We have full lifejackets, rope, and a small toolkit. I do not carry a compass as we have no INTENTION of going out of sight of land. Do you think that I should get a hand held compass?

The furthest I have been offshore so far is about 1 mile. We are very close to the Cromarty Firth and we go out there quite often. There are a lot of these type of places up on the coast of the Highlands where there are great views and secluded bays etc that suit a smaller boat. There is plenty of room to use the boat but a 90 degree turn in any direction would bring you back to shore very quickly. It is this 'inshore' exploring that appeals to me. I am going to take the boat across to Kylesku next month. I have been in touch (through boatlaunch.co.uk) with a local fisherman who has advised me about the local conditions.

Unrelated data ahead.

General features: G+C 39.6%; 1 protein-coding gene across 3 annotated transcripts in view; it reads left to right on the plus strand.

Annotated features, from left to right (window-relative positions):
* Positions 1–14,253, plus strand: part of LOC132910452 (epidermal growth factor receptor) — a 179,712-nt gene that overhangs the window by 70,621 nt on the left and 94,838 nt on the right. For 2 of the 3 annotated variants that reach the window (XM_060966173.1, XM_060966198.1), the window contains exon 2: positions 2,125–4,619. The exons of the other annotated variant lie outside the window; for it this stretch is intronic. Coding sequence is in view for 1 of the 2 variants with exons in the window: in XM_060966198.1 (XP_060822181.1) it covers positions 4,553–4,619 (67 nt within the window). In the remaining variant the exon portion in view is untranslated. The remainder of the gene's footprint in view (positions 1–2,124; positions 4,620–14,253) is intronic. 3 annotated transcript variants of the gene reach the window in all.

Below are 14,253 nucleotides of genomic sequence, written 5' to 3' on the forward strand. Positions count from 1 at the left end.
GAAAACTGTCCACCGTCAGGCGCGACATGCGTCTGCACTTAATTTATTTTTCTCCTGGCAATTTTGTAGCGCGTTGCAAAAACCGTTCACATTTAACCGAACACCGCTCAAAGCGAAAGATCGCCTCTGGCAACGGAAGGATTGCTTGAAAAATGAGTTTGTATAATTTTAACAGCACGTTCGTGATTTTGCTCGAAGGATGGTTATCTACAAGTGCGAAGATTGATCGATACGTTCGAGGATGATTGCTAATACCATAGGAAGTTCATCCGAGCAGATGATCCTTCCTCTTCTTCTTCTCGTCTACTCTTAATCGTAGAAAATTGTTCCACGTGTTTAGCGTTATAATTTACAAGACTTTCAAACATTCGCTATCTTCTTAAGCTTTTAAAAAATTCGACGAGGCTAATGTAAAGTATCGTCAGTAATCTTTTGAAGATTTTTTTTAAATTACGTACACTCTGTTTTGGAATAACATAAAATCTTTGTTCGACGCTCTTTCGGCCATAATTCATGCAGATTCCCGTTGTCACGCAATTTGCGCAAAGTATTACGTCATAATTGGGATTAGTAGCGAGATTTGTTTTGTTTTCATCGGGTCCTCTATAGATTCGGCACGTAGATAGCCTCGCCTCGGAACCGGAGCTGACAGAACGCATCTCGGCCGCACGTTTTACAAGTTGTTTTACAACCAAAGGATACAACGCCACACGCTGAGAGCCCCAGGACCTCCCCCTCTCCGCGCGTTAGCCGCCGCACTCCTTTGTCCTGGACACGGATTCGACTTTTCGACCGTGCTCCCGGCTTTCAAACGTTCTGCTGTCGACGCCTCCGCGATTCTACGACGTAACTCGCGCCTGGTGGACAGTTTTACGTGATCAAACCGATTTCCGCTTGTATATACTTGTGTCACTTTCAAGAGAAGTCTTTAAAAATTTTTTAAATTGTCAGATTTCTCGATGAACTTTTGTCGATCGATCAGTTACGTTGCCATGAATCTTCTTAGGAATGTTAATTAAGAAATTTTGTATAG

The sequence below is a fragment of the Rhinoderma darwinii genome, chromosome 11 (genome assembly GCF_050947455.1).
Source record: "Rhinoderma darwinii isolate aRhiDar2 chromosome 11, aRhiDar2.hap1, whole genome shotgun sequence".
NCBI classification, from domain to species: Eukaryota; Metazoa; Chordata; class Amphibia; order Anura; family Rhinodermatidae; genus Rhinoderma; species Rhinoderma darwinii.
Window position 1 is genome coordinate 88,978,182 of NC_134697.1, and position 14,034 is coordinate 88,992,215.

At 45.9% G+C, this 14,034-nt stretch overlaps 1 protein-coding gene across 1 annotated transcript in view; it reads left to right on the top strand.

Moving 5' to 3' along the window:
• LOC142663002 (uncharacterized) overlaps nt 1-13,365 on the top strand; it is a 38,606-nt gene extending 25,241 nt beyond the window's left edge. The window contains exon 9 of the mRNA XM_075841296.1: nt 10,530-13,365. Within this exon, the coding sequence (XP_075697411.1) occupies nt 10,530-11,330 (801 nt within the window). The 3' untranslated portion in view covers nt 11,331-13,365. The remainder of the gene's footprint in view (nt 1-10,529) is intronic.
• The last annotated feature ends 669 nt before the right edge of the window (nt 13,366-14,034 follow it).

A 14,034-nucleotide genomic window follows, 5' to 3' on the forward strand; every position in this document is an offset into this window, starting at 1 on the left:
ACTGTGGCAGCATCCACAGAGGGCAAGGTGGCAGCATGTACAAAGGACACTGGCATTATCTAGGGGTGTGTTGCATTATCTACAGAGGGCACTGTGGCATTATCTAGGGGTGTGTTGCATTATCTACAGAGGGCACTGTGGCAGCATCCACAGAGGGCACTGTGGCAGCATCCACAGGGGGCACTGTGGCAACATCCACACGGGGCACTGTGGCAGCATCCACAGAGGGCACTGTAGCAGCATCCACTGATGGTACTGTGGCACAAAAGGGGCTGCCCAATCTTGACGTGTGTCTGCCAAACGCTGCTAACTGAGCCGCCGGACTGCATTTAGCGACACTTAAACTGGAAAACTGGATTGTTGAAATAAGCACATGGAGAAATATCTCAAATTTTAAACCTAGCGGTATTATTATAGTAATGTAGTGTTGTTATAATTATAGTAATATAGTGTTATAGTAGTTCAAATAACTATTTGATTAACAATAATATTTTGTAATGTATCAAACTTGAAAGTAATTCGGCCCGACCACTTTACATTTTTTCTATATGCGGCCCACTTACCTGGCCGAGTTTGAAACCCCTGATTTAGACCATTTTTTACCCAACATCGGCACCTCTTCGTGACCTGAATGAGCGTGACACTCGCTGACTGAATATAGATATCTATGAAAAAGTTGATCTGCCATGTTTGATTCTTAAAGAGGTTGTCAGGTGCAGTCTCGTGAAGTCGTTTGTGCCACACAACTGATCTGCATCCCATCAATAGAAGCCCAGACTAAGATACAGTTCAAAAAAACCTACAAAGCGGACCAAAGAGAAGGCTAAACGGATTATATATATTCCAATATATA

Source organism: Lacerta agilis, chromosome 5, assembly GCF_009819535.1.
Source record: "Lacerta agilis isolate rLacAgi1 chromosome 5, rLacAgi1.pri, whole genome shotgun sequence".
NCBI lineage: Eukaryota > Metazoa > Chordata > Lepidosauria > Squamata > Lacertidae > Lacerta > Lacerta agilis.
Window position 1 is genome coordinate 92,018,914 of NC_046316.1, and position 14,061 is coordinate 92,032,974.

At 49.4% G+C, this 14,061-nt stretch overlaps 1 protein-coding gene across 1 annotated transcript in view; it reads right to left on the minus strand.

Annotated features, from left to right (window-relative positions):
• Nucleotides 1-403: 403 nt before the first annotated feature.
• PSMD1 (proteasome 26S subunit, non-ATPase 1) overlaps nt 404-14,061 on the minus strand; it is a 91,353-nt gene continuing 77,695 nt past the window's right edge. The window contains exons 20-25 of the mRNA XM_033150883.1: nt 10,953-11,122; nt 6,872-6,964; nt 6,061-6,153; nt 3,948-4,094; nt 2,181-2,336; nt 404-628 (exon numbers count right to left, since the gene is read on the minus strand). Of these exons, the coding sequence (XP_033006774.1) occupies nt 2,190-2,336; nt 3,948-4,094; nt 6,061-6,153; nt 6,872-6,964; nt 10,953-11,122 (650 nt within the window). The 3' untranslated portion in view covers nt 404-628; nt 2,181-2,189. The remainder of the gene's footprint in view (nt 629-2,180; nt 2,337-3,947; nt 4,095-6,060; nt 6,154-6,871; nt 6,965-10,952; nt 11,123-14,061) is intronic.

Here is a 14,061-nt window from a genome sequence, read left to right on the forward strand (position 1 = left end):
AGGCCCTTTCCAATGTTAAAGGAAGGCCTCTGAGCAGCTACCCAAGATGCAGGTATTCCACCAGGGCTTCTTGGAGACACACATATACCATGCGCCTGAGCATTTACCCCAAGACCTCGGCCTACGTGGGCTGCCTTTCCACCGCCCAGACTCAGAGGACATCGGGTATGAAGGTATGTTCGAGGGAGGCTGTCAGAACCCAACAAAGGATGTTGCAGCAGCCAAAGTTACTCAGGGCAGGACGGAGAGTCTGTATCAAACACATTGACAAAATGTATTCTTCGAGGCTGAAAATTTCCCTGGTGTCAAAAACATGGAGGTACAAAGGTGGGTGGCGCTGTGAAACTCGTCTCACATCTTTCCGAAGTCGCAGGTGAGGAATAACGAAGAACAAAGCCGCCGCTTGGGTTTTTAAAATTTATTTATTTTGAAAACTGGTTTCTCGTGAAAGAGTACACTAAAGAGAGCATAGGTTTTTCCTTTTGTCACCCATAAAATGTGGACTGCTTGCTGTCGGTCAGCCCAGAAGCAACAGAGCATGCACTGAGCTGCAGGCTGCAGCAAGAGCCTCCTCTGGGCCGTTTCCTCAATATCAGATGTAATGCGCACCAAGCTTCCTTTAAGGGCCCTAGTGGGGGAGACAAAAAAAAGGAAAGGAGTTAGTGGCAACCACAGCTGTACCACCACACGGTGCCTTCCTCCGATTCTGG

There are many local fishermen up in our village (Hilton of Cadbol) and I have taken advice from them about local conditions etc.

I must say that I like your advice 'if you feel nervous go back, if you feel frightened it's too late!!!' - Great.

I brought the boat and engine etc. brand new last August. I was worried about buying 2nd hand as I wanted to be sure everything was reliable. The engine is a Mariner 15hp (260cc twin cylinder) 2-stroke. It is the largest engine that the boat is certified to use. Being an inflatable the boat is light, is has an inflatable hull and planes easily. I am confident that the engine is strong enough to tackle anything that the boat is capable of. I certainly take your point about only going out in good weather that is likely to stay that way.

The location of our Highland home (we actualy live in Birmingham) is ideal, the sea actualy comes up to our front garden (see photo - 'view from the bottom of the garden'). The village is on a peninsular so if the wind direction is wrong for taking the boat out in the Moray Firth we can go into the Cromarty Firth, if that is too rough we can pop over to Portmahomack.